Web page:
How to Keep Cats out of a Child's Sandbox

Barriers, Natural Deterrents, and Chemical Repellents

Photo of Persian Cat in Garden
Persian Cat in Garden. © Getty / Andrea Kamal

If cats are using your child's outdoor sandbox as a litter box then you have a few options to stop the behavior. You can put up a barrier, use cat deterrents, or if your cat is the culprit, consider removing your cat from the outdoors.

The one thing you do not want to do is ignore the problem. There is a possibility that children can be exposed to toxoplasmosis, which is a parasite disease that is carried in cat feces.

Most cats that have it do not show any symptoms. And, even if your cat is healthy, you cannot account for stray cats that may be carrying this common cat disease. 

Why Cats Use the Sandbox

In the wild, cats naturally excrete in soft or sandy soil for easy burial. They use their paws in a backward sweeping motion to cover their feces.

Defense or Offense

You can defend the sandbox from unwanted critters by covering it every day. 

Another way to keep animals away is to install a motion-sensitive water sprinkler. If you put a sprinkler right next to the sandbox, then cats will certainly get the message. Although, the downfall of this method is that it makes the sandbox wet, too.

Several Natural Deterrents

There are several natural deterrents that you can use around the sandbox to deter cats from entering it. Any of these natural substances either alone or combined can make for a great anti-kitty cocktail.

Reapply frequently.

  • You can spray a vinegar-water solution around the perimeter. Cat's dislike the smell of vinegar. 
  • Likewise, you can save orange, lemon, or other citrus peels and sprinkle them around the box. You can grind the peels in a blender and mix with water. Like the vinegar solution, cats are not a fan of the smell.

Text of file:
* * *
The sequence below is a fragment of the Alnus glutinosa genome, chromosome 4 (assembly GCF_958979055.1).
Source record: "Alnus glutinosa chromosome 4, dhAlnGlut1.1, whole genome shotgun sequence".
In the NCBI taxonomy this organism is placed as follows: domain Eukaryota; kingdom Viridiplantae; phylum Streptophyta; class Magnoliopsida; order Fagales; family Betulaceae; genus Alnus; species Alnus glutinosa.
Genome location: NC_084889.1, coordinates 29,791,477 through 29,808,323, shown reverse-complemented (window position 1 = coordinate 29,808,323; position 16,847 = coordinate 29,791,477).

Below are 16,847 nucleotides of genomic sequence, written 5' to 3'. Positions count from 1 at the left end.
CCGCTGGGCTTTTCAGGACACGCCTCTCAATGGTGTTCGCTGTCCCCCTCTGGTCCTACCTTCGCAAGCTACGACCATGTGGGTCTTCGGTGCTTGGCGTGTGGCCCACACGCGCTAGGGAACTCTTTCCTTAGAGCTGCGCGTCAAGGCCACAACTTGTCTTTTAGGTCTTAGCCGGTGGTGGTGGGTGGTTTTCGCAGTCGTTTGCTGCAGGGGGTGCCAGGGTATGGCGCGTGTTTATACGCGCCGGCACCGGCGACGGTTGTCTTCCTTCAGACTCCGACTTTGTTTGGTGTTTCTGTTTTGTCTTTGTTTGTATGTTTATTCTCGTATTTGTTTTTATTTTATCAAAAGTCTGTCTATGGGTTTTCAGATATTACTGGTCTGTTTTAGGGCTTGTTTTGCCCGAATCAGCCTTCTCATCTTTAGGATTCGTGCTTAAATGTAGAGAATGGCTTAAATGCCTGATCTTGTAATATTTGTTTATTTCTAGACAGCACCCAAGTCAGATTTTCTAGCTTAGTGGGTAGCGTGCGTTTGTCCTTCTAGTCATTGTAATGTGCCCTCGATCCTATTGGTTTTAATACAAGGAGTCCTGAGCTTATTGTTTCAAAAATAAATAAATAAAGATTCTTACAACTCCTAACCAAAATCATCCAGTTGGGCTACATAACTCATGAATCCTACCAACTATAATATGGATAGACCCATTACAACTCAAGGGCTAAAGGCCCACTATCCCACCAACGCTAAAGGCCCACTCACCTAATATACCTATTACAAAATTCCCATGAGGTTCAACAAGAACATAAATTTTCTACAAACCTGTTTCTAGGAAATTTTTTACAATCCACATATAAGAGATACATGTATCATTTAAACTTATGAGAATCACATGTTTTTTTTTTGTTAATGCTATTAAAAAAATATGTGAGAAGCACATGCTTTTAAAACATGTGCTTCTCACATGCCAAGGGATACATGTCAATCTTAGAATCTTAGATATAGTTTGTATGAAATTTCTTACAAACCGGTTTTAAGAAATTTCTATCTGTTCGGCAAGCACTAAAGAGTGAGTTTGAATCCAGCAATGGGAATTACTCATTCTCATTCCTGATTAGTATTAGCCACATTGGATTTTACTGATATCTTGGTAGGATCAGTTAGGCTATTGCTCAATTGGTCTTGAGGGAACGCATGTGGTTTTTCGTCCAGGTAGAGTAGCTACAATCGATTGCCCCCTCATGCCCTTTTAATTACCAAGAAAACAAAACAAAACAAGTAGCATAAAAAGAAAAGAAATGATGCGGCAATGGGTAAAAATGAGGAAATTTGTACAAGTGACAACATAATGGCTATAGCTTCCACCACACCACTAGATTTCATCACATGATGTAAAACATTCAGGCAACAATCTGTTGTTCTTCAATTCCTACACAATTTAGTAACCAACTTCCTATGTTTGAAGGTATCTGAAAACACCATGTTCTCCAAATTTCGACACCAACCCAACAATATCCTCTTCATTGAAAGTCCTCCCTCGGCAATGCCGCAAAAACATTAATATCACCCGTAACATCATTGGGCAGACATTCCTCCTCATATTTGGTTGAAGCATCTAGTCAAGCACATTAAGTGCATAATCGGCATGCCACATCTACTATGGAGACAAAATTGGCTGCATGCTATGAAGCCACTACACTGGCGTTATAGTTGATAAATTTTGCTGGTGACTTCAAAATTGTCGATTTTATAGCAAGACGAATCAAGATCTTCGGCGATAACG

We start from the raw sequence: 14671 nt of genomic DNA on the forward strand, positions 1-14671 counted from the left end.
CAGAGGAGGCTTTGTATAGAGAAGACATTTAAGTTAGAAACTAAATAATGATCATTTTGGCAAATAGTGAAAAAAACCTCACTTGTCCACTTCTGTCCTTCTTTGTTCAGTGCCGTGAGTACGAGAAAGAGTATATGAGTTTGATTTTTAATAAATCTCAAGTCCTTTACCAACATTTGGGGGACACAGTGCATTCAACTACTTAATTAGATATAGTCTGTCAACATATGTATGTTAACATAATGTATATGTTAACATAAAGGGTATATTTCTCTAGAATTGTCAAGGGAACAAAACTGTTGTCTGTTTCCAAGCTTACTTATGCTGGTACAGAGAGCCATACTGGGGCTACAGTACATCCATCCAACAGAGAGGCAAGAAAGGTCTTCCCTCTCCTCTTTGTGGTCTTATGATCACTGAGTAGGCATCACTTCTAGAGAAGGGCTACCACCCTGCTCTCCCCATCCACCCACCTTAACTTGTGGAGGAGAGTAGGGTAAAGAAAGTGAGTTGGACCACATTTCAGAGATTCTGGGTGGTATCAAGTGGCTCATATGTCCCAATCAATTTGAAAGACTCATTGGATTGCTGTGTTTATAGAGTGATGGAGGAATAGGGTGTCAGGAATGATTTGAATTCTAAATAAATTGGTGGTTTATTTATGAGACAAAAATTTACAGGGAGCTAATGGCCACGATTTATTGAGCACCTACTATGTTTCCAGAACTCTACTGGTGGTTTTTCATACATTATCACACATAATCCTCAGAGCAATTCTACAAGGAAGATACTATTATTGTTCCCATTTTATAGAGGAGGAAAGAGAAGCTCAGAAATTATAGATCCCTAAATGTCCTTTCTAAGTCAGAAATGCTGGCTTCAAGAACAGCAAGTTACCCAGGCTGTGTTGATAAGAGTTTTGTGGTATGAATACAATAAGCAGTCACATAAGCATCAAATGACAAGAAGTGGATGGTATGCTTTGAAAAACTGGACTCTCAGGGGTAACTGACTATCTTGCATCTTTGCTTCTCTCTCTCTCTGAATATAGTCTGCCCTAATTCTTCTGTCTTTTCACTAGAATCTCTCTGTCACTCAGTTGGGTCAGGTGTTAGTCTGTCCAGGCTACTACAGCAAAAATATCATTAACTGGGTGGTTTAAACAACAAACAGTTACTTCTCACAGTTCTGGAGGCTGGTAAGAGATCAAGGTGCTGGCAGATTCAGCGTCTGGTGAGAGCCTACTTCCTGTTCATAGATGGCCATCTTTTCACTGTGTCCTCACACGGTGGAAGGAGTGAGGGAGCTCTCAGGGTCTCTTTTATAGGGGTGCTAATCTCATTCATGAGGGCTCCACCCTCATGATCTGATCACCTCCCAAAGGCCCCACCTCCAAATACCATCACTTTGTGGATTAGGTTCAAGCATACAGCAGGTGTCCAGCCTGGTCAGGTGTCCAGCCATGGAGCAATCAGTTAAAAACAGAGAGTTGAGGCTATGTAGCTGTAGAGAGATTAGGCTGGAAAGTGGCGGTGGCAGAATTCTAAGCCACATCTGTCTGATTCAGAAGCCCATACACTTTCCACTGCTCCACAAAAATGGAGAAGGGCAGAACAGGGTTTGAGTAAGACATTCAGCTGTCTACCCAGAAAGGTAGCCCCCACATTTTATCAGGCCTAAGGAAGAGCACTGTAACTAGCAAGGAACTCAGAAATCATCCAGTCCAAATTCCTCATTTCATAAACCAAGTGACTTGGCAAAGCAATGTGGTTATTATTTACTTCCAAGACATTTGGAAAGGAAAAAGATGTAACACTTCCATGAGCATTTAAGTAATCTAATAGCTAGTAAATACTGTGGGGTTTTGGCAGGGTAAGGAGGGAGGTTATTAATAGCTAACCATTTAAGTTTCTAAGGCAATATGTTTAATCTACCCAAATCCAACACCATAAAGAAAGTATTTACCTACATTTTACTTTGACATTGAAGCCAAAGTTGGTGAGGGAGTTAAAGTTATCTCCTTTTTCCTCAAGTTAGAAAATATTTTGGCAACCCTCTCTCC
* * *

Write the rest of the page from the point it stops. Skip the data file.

• Another natural deterrent you can use is coffee grinds or cayenne pepper. Cats can't stand either substance. 

Store-Bought Repellents

There are a variety of commercial sprays designed as cat repellents. They contain preparations that are offensive, but not harmful, to cats. Apply these sprays around the border. Rain and sunlight will dissipate the spray over time, so reapply frequently. 

Transition to Indoor Only

If your cat seems to be the cause of the sandbox mess, then this might be the reason you are looking for to transition your cat to be an indoor cat. To start the process, provide the cat with enough litter boxes inside the house and train the cat to use them. The rule of thumb is one box per cat, plus one extra in the beginning. Once the cat is trained, then you can drop down to one box per cat.

Supervise Outdoor Time

If your yard is safe from your cats escaping, and predators and other cats can't enter, then you could still let them outside periodically, as long as you could supervise them. Similar to their canine counterparts, some cats love to play fetch, too.

Whenever you notice your cat heading to the sandbox, pick it up, and move it elsewhere. Use your discipline tone. Eventually, your cat will learn to keep away from the sandbox.